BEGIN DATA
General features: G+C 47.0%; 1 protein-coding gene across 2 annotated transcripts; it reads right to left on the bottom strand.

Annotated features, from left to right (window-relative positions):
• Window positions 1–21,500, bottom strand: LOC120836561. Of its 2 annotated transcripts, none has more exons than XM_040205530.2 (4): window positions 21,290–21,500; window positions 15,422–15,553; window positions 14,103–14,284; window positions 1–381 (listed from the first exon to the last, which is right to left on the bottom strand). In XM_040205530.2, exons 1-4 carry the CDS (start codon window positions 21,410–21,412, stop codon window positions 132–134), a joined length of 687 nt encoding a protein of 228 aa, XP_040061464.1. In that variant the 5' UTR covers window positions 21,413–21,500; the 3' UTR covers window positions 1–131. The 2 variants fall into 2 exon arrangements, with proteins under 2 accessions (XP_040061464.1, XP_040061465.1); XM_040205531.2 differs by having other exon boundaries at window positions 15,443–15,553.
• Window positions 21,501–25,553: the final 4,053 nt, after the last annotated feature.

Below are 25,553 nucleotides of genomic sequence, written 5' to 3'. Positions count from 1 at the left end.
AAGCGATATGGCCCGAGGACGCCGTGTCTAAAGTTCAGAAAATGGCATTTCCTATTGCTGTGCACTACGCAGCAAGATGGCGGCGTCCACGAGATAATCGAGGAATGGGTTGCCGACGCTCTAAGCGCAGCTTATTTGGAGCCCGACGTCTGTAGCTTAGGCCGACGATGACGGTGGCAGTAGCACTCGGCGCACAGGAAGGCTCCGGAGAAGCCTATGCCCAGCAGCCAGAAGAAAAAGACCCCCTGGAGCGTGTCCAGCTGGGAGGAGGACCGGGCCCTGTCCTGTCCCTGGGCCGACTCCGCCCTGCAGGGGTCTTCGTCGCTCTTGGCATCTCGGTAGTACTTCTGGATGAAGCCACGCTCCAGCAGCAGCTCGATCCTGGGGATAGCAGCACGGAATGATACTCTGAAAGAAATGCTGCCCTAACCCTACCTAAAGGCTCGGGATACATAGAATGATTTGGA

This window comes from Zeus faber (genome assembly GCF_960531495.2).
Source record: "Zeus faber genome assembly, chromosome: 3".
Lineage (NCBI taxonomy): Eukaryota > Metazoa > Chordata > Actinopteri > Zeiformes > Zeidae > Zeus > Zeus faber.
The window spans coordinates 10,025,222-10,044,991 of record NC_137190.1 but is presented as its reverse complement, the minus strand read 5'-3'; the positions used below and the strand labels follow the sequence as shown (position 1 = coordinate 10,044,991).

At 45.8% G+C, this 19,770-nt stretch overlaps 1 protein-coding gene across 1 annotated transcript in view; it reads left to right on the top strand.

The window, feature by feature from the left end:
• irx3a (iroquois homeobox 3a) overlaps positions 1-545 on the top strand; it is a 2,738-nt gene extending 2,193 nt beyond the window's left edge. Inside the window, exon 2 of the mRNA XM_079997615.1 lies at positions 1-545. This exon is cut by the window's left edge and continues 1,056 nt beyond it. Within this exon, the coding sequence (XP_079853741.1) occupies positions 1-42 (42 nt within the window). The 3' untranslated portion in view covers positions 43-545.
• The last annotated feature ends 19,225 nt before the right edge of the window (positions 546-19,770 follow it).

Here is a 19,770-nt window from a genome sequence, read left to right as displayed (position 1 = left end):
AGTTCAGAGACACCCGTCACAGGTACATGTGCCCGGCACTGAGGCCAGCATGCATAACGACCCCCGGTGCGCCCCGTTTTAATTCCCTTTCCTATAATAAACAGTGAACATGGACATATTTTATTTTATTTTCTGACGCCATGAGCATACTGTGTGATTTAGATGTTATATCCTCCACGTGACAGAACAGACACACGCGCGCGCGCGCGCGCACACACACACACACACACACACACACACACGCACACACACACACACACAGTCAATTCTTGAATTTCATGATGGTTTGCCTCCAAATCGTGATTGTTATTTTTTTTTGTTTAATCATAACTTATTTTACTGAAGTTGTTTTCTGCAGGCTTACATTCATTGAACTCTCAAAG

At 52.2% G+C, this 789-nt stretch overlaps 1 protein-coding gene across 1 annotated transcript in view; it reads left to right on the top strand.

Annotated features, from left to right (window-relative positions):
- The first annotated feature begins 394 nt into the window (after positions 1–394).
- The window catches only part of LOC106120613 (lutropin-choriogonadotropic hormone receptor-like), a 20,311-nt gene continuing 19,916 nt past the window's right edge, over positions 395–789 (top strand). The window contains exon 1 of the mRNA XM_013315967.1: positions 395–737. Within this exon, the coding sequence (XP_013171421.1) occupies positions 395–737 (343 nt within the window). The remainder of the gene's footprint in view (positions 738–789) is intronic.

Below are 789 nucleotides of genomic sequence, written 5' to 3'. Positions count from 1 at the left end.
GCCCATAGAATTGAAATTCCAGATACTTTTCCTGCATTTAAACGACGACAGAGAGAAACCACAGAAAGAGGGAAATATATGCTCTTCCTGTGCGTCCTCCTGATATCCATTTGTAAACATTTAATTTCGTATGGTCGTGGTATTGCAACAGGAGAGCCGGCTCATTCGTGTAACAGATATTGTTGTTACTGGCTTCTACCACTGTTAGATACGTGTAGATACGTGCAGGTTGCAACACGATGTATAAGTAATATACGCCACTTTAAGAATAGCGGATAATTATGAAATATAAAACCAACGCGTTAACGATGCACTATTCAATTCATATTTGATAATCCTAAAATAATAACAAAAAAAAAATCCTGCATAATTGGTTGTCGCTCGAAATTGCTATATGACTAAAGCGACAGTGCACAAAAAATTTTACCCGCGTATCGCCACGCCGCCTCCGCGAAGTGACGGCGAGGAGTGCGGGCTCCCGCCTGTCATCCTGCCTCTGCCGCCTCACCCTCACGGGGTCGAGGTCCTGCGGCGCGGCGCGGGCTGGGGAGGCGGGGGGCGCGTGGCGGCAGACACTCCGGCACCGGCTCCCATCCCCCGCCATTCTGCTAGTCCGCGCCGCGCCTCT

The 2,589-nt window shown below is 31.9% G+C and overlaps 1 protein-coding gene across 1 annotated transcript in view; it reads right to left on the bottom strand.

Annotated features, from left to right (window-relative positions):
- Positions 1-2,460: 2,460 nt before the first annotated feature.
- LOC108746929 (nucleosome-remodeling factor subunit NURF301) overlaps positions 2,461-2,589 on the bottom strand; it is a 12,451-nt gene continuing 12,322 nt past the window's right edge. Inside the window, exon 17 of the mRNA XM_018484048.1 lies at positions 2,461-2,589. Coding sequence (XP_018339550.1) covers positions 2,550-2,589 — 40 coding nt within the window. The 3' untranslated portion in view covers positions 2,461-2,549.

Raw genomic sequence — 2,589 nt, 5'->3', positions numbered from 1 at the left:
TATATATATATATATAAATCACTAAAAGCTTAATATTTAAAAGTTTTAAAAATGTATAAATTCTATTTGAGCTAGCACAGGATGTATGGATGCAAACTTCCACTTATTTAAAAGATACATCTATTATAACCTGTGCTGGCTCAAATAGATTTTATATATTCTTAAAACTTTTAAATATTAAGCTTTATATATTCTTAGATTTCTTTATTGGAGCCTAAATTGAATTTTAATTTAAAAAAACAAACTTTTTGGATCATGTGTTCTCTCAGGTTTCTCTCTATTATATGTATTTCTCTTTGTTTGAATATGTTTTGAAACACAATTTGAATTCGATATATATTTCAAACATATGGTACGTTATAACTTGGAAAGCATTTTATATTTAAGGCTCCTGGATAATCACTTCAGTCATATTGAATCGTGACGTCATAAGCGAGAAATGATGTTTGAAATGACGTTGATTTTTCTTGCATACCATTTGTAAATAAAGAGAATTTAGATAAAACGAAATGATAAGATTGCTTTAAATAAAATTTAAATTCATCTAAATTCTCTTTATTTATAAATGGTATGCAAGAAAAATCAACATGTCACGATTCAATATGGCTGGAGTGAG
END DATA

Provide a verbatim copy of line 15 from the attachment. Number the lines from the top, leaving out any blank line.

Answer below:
Here is a 19,770-nt window from a genome sequence, read left to right as displayed (position 1 = left end):